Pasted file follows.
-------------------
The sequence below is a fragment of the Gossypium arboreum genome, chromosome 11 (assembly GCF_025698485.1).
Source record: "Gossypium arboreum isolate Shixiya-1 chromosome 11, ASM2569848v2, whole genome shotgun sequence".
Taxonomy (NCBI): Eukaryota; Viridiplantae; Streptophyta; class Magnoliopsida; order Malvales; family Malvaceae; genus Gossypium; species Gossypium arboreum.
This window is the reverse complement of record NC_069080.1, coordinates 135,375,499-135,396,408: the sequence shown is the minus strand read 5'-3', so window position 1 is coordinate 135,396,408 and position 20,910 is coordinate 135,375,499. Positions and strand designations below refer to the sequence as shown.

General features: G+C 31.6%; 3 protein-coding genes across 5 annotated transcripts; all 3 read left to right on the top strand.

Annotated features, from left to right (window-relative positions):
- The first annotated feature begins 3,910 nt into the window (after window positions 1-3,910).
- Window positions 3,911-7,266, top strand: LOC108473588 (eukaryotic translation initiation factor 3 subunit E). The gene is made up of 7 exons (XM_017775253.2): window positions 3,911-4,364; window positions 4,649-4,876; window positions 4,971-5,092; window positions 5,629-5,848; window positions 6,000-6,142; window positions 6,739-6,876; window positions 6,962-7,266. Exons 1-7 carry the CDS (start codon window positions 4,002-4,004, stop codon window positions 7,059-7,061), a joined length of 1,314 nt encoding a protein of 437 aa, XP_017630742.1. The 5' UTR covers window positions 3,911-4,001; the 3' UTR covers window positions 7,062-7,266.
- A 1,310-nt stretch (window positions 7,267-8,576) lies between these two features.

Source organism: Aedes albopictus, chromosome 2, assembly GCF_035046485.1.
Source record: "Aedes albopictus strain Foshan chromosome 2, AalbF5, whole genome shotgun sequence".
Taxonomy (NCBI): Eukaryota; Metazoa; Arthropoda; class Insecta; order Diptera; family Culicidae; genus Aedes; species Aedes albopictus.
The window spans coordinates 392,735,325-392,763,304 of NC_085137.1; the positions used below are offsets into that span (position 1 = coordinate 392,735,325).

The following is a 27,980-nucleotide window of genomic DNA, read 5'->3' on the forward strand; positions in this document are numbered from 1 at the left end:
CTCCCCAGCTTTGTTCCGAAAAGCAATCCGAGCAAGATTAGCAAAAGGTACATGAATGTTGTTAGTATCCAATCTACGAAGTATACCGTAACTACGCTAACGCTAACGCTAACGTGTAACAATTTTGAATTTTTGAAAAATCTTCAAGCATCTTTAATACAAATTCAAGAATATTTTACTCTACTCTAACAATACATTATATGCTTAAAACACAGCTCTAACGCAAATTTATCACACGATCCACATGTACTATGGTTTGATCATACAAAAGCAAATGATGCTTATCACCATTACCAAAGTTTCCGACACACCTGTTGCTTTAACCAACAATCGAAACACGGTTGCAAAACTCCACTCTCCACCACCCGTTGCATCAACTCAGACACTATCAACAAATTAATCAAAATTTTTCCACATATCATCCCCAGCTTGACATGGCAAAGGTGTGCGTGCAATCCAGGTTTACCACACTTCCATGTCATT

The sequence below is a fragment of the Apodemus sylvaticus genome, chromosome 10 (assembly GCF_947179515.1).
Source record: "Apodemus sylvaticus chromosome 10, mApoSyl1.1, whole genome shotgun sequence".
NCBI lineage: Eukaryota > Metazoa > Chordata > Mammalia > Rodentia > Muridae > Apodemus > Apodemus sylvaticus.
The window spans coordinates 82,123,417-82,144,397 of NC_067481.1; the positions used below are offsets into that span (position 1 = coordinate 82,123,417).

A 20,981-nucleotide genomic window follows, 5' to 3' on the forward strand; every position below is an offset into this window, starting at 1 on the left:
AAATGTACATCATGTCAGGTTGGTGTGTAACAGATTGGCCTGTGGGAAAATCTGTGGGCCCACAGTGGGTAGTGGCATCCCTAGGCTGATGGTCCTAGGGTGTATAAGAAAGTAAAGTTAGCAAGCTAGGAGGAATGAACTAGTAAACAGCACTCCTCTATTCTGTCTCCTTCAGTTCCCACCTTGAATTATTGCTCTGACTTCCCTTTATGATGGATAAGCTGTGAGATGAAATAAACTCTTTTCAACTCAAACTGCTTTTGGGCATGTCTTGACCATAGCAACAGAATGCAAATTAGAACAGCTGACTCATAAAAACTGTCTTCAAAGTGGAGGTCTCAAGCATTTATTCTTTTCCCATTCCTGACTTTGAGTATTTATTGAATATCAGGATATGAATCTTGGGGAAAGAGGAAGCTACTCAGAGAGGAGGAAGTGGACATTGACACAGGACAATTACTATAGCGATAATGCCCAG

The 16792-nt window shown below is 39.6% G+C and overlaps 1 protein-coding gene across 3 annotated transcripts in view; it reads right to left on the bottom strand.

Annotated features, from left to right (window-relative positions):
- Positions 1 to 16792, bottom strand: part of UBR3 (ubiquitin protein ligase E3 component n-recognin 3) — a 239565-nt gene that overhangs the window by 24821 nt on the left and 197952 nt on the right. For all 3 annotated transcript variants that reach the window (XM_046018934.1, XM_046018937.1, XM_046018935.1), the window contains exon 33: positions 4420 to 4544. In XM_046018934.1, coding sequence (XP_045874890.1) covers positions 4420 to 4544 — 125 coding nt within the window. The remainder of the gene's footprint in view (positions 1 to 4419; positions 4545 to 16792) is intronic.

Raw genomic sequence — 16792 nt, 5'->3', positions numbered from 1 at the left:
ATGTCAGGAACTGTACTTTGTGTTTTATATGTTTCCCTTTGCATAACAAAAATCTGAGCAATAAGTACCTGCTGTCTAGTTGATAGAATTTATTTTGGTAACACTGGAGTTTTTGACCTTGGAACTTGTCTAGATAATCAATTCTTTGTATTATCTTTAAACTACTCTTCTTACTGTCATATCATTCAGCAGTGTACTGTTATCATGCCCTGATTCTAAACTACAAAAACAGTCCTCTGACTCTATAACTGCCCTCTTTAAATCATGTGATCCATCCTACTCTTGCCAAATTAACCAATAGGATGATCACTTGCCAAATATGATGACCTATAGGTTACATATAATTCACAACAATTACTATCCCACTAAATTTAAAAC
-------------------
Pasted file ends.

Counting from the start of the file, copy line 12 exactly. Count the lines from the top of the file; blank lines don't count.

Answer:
Taxonomy (NCBI): Eukaryota; Metazoa; Arthropoda; class Insecta; order Diptera; family Culicidae; genus Aedes; species Aedes albopictus.